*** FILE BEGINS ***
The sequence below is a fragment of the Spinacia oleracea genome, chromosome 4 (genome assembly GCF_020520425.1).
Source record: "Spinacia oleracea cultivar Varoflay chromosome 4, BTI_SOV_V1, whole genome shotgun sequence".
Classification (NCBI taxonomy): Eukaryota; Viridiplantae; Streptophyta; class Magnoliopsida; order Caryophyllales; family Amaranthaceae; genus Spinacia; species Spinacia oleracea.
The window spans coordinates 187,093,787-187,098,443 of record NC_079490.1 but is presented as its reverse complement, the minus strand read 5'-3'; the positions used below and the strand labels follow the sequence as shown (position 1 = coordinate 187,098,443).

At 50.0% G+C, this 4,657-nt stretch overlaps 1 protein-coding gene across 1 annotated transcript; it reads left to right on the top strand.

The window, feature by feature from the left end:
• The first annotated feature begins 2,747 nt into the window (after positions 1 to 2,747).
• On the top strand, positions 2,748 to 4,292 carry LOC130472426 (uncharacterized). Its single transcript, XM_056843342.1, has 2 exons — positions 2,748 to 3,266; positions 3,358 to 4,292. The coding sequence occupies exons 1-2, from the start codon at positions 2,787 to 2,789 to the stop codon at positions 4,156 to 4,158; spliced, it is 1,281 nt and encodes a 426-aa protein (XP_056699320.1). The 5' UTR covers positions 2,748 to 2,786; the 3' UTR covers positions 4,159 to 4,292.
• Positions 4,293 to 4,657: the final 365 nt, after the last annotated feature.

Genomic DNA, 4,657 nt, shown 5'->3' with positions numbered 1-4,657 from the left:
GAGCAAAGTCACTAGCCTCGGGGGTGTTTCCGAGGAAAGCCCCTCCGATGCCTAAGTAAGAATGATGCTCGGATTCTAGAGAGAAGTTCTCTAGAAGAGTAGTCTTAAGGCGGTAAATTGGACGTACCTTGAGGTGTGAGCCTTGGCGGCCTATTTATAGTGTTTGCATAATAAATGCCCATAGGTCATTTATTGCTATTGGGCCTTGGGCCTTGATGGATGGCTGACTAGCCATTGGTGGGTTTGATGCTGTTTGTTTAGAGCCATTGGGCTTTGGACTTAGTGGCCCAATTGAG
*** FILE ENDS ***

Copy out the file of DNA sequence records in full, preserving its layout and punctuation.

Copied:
The sequence below is a fragment of the Spinacia oleracea genome, chromosome 4 (genome assembly GCF_020520425.1).
Source record: "Spinacia oleracea cultivar Varoflay chromosome 4, BTI_SOV_V1, whole genome shotgun sequence".
Classification (NCBI taxonomy): Eukaryota; Viridiplantae; Streptophyta; class Magnoliopsida; order Caryophyllales; family Amaranthaceae; genus Spinacia; species Spinacia oleracea.
The window spans coordinates 187,093,787-187,098,443 of record NC_079490.1 but is presented as its reverse complement, the minus strand read 5'-3'; the positions used below and the strand labels follow the sequence as shown (position 1 = coordinate 187,098,443).

At 50.0% G+C, this 4,657-nt stretch overlaps 1 protein-coding gene across 1 annotated transcript; it reads left to right on the top strand.

The window, feature by feature from the left end:
• The first annotated feature begins 2,747 nt into the window (after positions 1 to 2,747).
• On the top strand, positions 2,748 to 4,292 carry LOC130472426 (uncharacterized). Its single transcript, XM_056843342.1, has 2 exons — positions 2,748 to 3,266; positions 3,358 to 4,292. The coding sequence occupies exons 1-2, from the start codon at positions 2,787 to 2,789 to the stop codon at positions 4,156 to 4,158; spliced, it is 1,281 nt and encodes a 426-aa protein (XP_056699320.1). The 5' UTR covers positions 2,748 to 2,786; the 3' UTR covers positions 4,159 to 4,292.
• Positions 4,293 to 4,657: the final 365 nt, after the last annotated feature.

Genomic DNA, 4,657 nt, shown 5'->3' with positions numbered 1-4,657 from the left:
GAGCAAAGTCACTAGCCTCGGGGGTGTTTCCGAGGAAAGCCCCTCCGATGCCTAAGTAAGAATGATGCTCGGATTCTAGAGAGAAGTTCTCTAGAAGAGTAGTCTTAAGGCGGTAAATTGGACGTACCTTGAGGTGTGAGCCTTGGCGGCCTATTTATAGTGTTTGCATAATAAATGCCCATAGGTCATTTATTGCTATTGGGCCTTGGGCCTTGATGGATGGCTGACTAGCCATTGGTGGGTTTGATGCTGTTTGTTTAGAGCCATTGGGCTTTGGACTTAGTGGCCCAATTGAG